I am pleasantly surprised that Vertica SQL supports
WITH clause, as documented here.
WITH syntax as a standard is only defined in SQL-99, also called Common Table Expressions.
Therefore, I do not usually expect
WITH clause since it is a fairly recent feature in most SQL dialects.
WITH clause support is only added into SQLite since Feb 2014.
In summary, the
WITH clause allows us to arrange sub-queries in a SQL query in order of human logic.
This will make our query much easier to read: we can read from top to bottom like reading a story (i.e., literate programming).
For example, we can look into the following
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WITH clause, SQL scripts are usually hard to read due to nesting of sub-queries.
To understand a SQL statement, we have to find and understand the innermost sub-query first and start working from inside out.
In addition, as shown in the first example, name
sorted_by_modify_date following the sub-query makes reading harder, even with meaningful names.
The longer the inner query gets, the more likely the name for that query is pushed out of sight despite the fact that it is important to see an intention revealing name before reading such inner query.
The above example can be made easier to read using
WITH clause as follows:
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As the second example demonstrates,
WITH clause solves two problems: 1) names come first, 2) sub-queries are un-nested.
WITH clause puts the name above the code, like declaring a function with code in the sub-query.
We can pick a meaningful, intention revealing name for it and we can refer to that “function” in the following sub-queries in the same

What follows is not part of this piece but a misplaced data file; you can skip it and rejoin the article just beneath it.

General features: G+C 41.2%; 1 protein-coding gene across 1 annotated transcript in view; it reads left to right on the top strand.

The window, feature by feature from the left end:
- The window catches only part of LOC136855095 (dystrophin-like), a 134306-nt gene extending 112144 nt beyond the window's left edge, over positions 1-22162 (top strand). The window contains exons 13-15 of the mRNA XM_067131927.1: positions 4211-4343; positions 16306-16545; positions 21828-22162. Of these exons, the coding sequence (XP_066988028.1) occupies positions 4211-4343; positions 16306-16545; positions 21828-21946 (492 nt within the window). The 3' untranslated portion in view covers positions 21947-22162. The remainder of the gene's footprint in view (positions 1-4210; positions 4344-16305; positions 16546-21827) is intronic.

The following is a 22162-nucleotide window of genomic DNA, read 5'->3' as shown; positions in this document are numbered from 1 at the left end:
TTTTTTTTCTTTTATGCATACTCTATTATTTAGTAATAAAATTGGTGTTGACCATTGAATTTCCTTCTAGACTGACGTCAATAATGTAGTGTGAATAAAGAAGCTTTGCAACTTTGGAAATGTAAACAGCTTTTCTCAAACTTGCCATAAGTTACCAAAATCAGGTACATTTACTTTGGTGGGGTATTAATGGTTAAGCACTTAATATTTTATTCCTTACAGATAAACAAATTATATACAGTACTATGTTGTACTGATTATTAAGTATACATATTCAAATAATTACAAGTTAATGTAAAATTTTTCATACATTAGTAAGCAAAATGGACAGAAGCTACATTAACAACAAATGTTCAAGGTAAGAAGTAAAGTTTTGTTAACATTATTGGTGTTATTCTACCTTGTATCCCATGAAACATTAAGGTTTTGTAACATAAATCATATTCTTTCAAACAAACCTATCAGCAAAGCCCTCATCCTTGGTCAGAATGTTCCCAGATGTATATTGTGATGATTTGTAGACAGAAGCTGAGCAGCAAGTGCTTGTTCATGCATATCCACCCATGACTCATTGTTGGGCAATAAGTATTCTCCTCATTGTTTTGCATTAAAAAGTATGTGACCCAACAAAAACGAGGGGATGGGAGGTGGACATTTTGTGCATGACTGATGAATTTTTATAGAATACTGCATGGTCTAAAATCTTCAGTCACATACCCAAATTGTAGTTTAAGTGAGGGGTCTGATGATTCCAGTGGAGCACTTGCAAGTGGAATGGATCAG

Moreover, the most powerful impact of
WITH clause is that sub-queries can be un-nested to follow the order and flow of developers' thoughts.
We can define multiple queries for multiple steps, and each of them can refer to the previously defined queries in the same
The following example demonstrates the power of literate programming in SQL, enabled by
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The purpose of this query is to find the daily number of “Defined” unique visitors from clickstream data. Finding daily total unique visitors from Clickstream data is easy and, by subtracting “Defined” numbers from “Total” numbers, we can find the “Unknown” traffic numbers that help determine marketing decisions. Note that the total “defined” unique visitor count is NOT equal to sum of all unique visitor counts from each classification (e.g., “Rock” + “Instrumental”) since some visitors will listen to both Rock and Instrumental music on the website.
It would be hard, if not impossible, to write such query using only nested sub-queries and achieve the same readability.
The ease of reading is from a combination of top-down code structure and meaningful block names before code blocks, both are properties of
In the past, without
WITH clause, we used to create
TEMPORARY TABLES in Vertica to save the immediate steps.
Now, we have a native SQL solution in
WITH clause and a more powerful technique to create sub-queries.